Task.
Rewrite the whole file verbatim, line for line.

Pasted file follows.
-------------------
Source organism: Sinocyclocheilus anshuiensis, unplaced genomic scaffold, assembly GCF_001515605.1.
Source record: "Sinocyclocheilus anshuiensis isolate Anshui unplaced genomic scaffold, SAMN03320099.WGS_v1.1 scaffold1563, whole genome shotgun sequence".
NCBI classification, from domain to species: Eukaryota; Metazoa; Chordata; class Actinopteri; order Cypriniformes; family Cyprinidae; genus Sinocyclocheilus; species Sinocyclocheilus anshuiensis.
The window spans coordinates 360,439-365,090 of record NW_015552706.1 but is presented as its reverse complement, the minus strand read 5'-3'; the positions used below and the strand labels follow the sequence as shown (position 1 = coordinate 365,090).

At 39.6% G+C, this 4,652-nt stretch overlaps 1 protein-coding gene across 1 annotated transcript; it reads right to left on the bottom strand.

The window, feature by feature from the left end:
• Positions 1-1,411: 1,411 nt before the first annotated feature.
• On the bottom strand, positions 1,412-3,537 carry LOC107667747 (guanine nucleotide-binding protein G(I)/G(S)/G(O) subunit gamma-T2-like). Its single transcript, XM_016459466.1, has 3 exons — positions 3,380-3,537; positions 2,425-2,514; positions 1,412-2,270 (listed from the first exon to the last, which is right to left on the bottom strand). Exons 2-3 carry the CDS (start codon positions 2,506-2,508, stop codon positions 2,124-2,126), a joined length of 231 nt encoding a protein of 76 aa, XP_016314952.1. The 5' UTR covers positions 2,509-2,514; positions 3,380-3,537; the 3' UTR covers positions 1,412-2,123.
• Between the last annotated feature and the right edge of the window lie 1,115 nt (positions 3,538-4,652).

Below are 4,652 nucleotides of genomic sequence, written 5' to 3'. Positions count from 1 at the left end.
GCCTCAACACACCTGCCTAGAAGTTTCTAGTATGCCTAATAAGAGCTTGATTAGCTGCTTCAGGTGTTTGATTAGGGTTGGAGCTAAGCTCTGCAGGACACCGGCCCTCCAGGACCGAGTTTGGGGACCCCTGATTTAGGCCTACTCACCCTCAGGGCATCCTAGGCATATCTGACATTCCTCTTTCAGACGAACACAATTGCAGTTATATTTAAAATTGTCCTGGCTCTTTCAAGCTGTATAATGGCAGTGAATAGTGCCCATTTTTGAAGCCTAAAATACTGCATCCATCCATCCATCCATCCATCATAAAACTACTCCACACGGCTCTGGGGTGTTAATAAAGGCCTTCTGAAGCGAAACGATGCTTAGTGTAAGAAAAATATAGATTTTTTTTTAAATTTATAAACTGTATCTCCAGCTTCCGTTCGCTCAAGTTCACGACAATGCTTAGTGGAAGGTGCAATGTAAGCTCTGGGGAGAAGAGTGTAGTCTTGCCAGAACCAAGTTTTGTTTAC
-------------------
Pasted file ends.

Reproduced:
Source organism: Sinocyclocheilus anshuiensis, unplaced genomic scaffold, assembly GCF_001515605.1.
Source record: "Sinocyclocheilus anshuiensis isolate Anshui unplaced genomic scaffold, SAMN03320099.WGS_v1.1 scaffold1563, whole genome shotgun sequence".
NCBI classification, from domain to species: Eukaryota; Metazoa; Chordata; class Actinopteri; order Cypriniformes; family Cyprinidae; genus Sinocyclocheilus; species Sinocyclocheilus anshuiensis.
The window spans coordinates 360,439-365,090 of record NW_015552706.1 but is presented as its reverse complement, the minus strand read 5'-3'; the positions used below and the strand labels follow the sequence as shown (position 1 = coordinate 365,090).

At 39.6% G+C, this 4,652-nt stretch overlaps 1 protein-coding gene across 1 annotated transcript; it reads right to left on the bottom strand.

The window, feature by feature from the left end:
• Positions 1-1,411: 1,411 nt before the first annotated feature.
• On the bottom strand, positions 1,412-3,537 carry LOC107667747 (guanine nucleotide-binding protein G(I)/G(S)/G(O) subunit gamma-T2-like). Its single transcript, XM_016459466.1, has 3 exons — positions 3,380-3,537; positions 2,425-2,514; positions 1,412-2,270 (listed from the first exon to the last, which is right to left on the bottom strand). Exons 2-3 carry the CDS (start codon positions 2,506-2,508, stop codon positions 2,124-2,126), a joined length of 231 nt encoding a protein of 76 aa, XP_016314952.1. The 5' UTR covers positions 2,509-2,514; positions 3,380-3,537; the 3' UTR covers positions 1,412-2,123.
• Between the last annotated feature and the right edge of the window lie 1,115 nt (positions 3,538-4,652).

Below are 4,652 nucleotides of genomic sequence, written 5' to 3'. Positions count from 1 at the left end.
GCCTCAACACACCTGCCTAGAAGTTTCTAGTATGCCTAATAAGAGCTTGATTAGCTGCTTCAGGTGTTTGATTAGGGTTGGAGCTAAGCTCTGCAGGACACCGGCCCTCCAGGACCGAGTTTGGGGACCCCTGATTTAGGCCTACTCACCCTCAGGGCATCCTAGGCATATCTGACATTCCTCTTTCAGACGAACACAATTGCAGTTATATTTAAAATTGTCCTGGCTCTTTCAAGCTGTATAATGGCAGTGAATAGTGCCCATTTTTGAAGCCTAAAATACTGCATCCATCCATCCATCCATCCATCATAAAACTACTCCACACGGCTCTGGGGTGTTAATAAAGGCCTTCTGAAGCGAAACGATGCTTAGTGTAAGAAAAATATAGATTTTTTTTTAAATTTATAAACTGTATCTCCAGCTTCCGTTCGCTCAAGTTCACGACAATGCTTAGTGGAAGGTGCAATGTAAGCTCTGGGGAGAAGAGTGTAGTCTTGCCAGAACCAAGTTTTGTTTAC